Your Views for February 28

School security

I like this idea best. We have to fortify our schools.

Big walls, all the way around, and guards at the front door.


Thomas Jelf


Dog laws explained

Stop the misinformation about service dogs (Your Views, Feb. 22)!

No, there is no Department of Health directive to require a barrier of any kind between service dogs and shopping carts. The DOH had a 2014 document that suggested such a policy, but it has been 100 percent withdrawn as being a direct violation of the Americans with Disabilities Act.

No, service dogs do not have to be “docile”; they need to be clean and well-behaved, or they can be asked to be removed.

No, service dogs do not have to have reached a particular age; so-called puppies can be great service dogs, especially for psychological disabilities under the current Diagnostic and Statistical Manual of Mental Disorders.

No, there is no evidence that doctors and therapists are willy-nilly handing out fake prescriptions for a service dog to folks who do not meet the legal standards.

No, you should not direct your employees to ask every dog handler “the two questions”: Is this a service dog? What tasks does he or she perform?

The first question profiles handlers of dogs who are required to know and obey dog laws as likely to be scofflaws.

The second question almost always would require a disclosure of the nature of the person’s disability, which is a violation of law. You are on VERY thin ice to start down the road of asking these two questions. Felony violations of federal law await you at every turn!

The solution would be a statewide or national registry with the government, including a doctor’s letter recommending the use of a service dog and a trainer’s letter documenting that the dog is able to perform tasks in the needed environments.

While we wait for that common sense move to occur, know that no dog that is dirty or poorly behaved is allowed to stay in a public place as an accommodation to a disabled handler.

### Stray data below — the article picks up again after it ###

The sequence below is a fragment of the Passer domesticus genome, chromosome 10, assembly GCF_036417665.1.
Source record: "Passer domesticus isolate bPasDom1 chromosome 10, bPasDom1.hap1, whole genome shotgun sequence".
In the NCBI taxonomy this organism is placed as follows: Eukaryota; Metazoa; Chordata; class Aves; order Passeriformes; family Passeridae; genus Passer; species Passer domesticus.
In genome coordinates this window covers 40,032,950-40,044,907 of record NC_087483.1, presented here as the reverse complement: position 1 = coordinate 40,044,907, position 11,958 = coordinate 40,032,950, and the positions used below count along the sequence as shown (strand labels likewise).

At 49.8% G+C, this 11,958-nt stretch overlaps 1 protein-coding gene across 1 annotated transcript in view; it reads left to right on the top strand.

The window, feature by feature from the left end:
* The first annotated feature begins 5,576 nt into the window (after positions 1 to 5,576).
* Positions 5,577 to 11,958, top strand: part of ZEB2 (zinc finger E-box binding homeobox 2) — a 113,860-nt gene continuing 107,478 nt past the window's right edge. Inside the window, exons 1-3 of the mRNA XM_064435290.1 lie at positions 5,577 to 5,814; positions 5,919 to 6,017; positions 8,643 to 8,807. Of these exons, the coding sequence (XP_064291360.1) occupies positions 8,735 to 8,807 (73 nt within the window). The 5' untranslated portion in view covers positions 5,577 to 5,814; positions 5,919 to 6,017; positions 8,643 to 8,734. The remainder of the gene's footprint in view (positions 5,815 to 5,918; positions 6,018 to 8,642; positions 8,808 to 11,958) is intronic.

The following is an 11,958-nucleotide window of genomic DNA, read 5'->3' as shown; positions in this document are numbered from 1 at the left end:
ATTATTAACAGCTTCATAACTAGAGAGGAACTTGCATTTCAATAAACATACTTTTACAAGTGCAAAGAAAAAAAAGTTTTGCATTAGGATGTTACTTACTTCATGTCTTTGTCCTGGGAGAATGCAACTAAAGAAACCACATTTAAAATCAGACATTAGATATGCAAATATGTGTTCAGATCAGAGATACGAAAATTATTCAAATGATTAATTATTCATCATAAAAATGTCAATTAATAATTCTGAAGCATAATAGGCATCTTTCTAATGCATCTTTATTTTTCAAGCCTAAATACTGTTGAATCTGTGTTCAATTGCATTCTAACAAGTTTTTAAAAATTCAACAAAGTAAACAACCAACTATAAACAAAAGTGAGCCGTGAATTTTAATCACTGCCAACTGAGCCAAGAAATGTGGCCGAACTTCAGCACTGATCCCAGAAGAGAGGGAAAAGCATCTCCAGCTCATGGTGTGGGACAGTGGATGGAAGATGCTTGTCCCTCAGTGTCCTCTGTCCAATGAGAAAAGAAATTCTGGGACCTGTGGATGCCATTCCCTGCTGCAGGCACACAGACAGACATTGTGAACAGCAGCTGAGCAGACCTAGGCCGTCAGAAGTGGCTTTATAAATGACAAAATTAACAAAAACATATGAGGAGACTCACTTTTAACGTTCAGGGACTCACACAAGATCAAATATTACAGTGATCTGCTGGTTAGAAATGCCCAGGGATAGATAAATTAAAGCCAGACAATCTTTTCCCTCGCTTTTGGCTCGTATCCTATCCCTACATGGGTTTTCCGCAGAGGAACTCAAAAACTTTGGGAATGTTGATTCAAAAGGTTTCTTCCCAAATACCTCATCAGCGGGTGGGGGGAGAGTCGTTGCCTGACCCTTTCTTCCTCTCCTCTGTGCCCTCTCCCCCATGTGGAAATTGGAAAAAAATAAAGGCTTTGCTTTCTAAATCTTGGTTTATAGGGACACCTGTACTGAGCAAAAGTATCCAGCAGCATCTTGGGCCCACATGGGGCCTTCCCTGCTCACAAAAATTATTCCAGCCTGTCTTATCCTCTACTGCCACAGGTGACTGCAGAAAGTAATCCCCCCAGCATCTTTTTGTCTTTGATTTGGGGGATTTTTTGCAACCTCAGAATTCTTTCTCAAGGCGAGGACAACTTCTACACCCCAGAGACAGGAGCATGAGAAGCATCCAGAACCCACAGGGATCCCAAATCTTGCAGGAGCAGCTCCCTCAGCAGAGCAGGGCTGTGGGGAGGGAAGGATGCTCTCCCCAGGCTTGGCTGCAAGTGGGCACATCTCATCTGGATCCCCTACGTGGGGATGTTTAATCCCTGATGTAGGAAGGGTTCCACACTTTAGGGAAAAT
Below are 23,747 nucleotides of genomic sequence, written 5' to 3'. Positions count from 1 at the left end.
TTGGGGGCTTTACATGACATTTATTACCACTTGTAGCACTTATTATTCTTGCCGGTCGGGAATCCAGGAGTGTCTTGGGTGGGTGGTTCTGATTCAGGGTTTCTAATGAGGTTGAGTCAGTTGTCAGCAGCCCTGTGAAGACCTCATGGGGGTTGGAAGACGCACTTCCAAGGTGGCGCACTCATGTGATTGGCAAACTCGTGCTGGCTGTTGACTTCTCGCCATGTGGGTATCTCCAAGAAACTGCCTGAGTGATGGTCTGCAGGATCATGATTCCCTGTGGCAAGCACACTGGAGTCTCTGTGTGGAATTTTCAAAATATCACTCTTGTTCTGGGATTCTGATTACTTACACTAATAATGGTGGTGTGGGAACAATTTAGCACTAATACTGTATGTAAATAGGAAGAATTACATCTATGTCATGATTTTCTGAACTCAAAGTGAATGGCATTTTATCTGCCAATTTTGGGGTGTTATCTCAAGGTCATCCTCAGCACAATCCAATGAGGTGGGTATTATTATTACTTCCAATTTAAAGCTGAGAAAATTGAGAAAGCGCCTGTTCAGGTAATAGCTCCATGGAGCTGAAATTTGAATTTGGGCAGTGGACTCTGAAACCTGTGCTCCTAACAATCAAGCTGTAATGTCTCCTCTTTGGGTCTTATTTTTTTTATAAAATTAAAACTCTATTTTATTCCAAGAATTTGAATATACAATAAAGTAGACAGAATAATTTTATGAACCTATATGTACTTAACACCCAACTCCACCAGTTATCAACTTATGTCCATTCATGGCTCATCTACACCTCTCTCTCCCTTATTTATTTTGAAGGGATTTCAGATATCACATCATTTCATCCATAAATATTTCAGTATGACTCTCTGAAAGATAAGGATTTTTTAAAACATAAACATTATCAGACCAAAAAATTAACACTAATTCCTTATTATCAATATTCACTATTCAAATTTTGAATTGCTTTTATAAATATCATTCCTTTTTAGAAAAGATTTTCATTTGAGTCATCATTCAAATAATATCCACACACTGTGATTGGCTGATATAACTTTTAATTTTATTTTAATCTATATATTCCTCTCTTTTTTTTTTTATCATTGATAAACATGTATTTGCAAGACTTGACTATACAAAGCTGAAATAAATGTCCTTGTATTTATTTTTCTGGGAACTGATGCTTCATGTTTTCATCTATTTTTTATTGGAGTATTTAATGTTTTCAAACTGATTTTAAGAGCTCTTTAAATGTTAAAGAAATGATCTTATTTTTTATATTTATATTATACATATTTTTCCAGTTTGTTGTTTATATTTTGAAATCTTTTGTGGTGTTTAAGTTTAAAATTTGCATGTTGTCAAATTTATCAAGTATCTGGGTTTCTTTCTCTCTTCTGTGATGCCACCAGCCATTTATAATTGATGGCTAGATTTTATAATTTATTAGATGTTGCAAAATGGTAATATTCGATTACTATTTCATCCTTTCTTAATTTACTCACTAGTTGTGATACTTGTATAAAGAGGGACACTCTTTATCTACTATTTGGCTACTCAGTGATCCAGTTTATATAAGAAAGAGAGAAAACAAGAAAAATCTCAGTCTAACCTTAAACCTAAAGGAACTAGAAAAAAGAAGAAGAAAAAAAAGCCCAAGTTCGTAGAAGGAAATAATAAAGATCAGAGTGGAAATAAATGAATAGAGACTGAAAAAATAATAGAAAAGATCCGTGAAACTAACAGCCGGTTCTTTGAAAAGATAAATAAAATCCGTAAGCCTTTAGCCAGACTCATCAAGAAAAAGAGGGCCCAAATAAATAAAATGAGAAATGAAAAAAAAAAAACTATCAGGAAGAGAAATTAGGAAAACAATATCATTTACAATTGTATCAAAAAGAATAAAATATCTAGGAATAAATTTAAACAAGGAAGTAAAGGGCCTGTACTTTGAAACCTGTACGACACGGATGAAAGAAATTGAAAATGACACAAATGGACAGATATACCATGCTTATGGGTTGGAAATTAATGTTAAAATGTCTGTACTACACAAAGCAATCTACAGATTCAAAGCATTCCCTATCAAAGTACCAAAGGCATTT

So, if the dog is clean and well-behaved, DO NOT BOTHER THEM. However, if the dog is either dirty or poorly behaved, you can and should ask the handler to remove it (rescheduling their appointment, if needed, so they can return with a clean, well-behaved dog). Service dog or not, they cannot stay if they are dirty or poorly behaved.

The only other suggestion I will make is this. If you have a question about the dog-use laws or about a particular situation, call me immediately. I can help.

If you want a staff training session (usually done before your office opens for the day, or just after closing), I can provide you with one. I have never turned down a training client merely on the basis of their inability to pay, so if your small business cannot pay for a $300 training session, I will provide you with one pro bono.

We must protect our businesses and customers and do our part to defend the rights of the disabled in our community. A formal training session provides you with your best protection against misguided complaints or lawsuits for violating the rights of a disabled person.

No one wants that, least of all the hundreds of legitimate service dog users in Hawaii County.

Carl F. Oguss

East Hawaii Dog Psychology Center